Like many of his peers, 2007 Rock Hill High School graduate Mitchell Adkins headed off for some higher education when he finished high school.
But it wasn't at Clemson, the University of South Carolina, Winthrop University or York Tech. Adkins went to school to learn NASCAR.
On Wednesday night, Adkins completed his work at Pit Crew U, a technical program in Mooresville, N.C., which trains students to be members of motorsports pit crews.
"I always wanted to do that and I didn't know they had training to do it," he said. "I've always been a big fan of NASCAR for I can't even remember how long."
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Pit Crew U combines a few days of classroom time with several weeks of hands-on instruction on Performance Instruction and Training's outdoor track. During the eight-week course, students learn everything from how race teams are structured to how to "pit" a car.
"The intent behind the whole business was to build a bridge between teams that were looking for qualified pit people and people who wanted to be involved in motor sports but didn't know who to call and what to ask," said Breon Klopp, senior director of development for Performance Instruction and Training, which runs the program.
Students learn how to do all the pit crew positions, and then pick one to specialize in.
As a front tire changer, Adkins can get the tire off a car in about two seconds, sometimes less. To get on a NASCAR cup team, he'll have to speed it up to about 1.3 seconds per tire.
"Right now I've got blisters on my hands from doing it so much," he said.
Adkins' coach, lead instructor Matt Struve, said Adkins has his head in the right place.
"He's quiet and focused and he always is asking the right kinds of questions, wanting to know what he needs to do to get better and improve," Struve said.
Now that he's finished at Pit Crew U, Adkins will enter the 5 Off 5 On program, named for the five lug nuts that have to be taken off and put back on to change a tire.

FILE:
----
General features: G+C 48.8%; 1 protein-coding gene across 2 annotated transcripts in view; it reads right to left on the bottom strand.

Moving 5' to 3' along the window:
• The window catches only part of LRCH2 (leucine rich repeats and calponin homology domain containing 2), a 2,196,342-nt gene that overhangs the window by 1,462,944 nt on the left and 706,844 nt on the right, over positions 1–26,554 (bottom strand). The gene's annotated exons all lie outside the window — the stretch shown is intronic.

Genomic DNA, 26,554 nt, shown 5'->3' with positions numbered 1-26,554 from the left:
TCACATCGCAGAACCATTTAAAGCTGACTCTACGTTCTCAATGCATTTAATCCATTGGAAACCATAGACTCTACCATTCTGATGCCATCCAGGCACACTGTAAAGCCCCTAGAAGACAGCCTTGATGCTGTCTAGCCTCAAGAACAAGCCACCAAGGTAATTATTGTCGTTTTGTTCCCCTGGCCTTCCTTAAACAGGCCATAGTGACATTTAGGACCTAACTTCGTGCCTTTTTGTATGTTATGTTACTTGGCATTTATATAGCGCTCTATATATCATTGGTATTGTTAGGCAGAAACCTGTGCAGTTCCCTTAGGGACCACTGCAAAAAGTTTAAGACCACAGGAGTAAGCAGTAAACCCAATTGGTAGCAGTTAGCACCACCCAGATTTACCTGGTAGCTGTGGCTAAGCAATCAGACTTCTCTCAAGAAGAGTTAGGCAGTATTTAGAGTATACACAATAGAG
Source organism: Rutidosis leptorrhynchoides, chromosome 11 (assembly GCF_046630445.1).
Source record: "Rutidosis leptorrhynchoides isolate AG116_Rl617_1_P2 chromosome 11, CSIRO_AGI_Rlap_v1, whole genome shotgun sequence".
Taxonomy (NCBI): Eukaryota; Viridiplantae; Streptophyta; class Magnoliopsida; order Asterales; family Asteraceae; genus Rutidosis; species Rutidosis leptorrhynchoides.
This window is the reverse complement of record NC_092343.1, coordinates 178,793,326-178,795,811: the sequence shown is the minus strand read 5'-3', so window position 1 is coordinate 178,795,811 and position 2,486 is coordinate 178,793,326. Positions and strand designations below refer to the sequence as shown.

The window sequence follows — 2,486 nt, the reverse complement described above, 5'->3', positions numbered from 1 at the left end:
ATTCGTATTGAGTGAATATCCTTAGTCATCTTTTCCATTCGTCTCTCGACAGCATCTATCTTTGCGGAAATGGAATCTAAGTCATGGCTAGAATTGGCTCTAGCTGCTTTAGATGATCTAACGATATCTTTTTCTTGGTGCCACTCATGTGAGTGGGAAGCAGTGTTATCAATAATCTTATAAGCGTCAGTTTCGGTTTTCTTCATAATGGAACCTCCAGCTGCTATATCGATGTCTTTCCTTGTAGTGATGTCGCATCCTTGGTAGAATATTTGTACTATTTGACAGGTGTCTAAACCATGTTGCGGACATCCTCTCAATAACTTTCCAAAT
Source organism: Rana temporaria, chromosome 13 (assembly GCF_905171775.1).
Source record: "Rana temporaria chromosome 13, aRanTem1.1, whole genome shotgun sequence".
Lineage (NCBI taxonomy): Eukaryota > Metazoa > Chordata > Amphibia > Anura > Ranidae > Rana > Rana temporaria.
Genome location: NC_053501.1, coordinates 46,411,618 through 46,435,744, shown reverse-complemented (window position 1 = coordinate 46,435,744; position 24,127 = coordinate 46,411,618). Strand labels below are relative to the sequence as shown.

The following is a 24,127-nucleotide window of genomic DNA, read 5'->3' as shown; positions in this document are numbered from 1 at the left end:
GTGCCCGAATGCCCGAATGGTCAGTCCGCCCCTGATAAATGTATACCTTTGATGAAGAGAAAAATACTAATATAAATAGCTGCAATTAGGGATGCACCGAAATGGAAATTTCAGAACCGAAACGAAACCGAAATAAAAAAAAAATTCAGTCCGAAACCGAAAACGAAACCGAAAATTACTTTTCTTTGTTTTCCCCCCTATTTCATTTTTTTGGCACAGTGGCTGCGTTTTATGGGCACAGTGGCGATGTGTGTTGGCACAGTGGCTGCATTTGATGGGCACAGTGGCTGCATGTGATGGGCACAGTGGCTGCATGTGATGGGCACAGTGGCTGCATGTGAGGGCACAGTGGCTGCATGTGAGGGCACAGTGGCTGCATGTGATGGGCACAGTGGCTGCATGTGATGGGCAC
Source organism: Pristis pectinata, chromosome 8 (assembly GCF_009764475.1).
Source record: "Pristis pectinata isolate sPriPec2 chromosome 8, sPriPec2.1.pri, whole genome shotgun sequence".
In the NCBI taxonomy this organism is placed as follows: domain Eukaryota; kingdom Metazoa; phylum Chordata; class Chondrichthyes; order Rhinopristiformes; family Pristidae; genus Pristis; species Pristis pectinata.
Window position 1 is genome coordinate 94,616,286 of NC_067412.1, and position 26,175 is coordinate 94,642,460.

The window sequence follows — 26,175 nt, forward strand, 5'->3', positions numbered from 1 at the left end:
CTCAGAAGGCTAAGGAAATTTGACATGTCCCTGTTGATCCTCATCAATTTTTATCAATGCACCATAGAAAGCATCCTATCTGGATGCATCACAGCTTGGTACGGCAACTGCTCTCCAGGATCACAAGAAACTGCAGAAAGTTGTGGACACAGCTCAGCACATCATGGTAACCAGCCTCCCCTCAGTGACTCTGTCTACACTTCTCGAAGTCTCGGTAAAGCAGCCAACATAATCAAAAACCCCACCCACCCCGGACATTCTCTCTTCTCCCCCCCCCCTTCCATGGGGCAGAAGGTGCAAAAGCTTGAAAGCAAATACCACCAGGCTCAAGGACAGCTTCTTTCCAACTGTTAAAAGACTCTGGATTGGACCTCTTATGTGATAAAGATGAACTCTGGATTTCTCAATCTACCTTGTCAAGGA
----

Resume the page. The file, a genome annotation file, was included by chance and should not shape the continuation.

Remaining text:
That program is like graduate school for pit crew students. It's more focused on physical conditioning, enhancing the skills students already have learned and simulating real pit road experiences.
The program serves as a way for participants to showcase their skills for interested teams and as a jumping off point for team tryouts, Klopp said.
Klopp said about 55 percent of students who complete PIT programs go on to work in motorsports.
To up his chances of being in that 55 percent, Adkins also is studying engine building, fabrication and welding at the nearby NASCAR Technical Institute.
From 6 a.m. to 12:45 p.m. he goes to class at NTI. During Pit Crew U, he tried to spend at least seven hours at the track, even though class was only two nights a week. He also finds the time to work two days a week at a Jimmy John's sandwich shop.
Adkins said he plans to market himself as someone with the skills to be involved in NASCAR in more than one way. He hopes that versatility will help him land a pit crew job for the weekends and a job working on the cars during the week.
If he feels prepared, Adkins will start trying out for teams in early 2008.
"I will train as long as I have to," he said. "Even if I make it on a Busch team or a truck team that would be great."
Coach Struve said getting hired by a professional team requires a certain amount of being in the right place at the right time, but that if everything lines up, Adkins has what it takes to succeed.
"He's got the skills to do it and he's got the attitude to do it, that's for sure," Struve said. "I think if he continues doing what he's doing, he'll continue to move up the ladder."
View video of Rock Hill native Mitchell Adkins in action during his pit crew training at: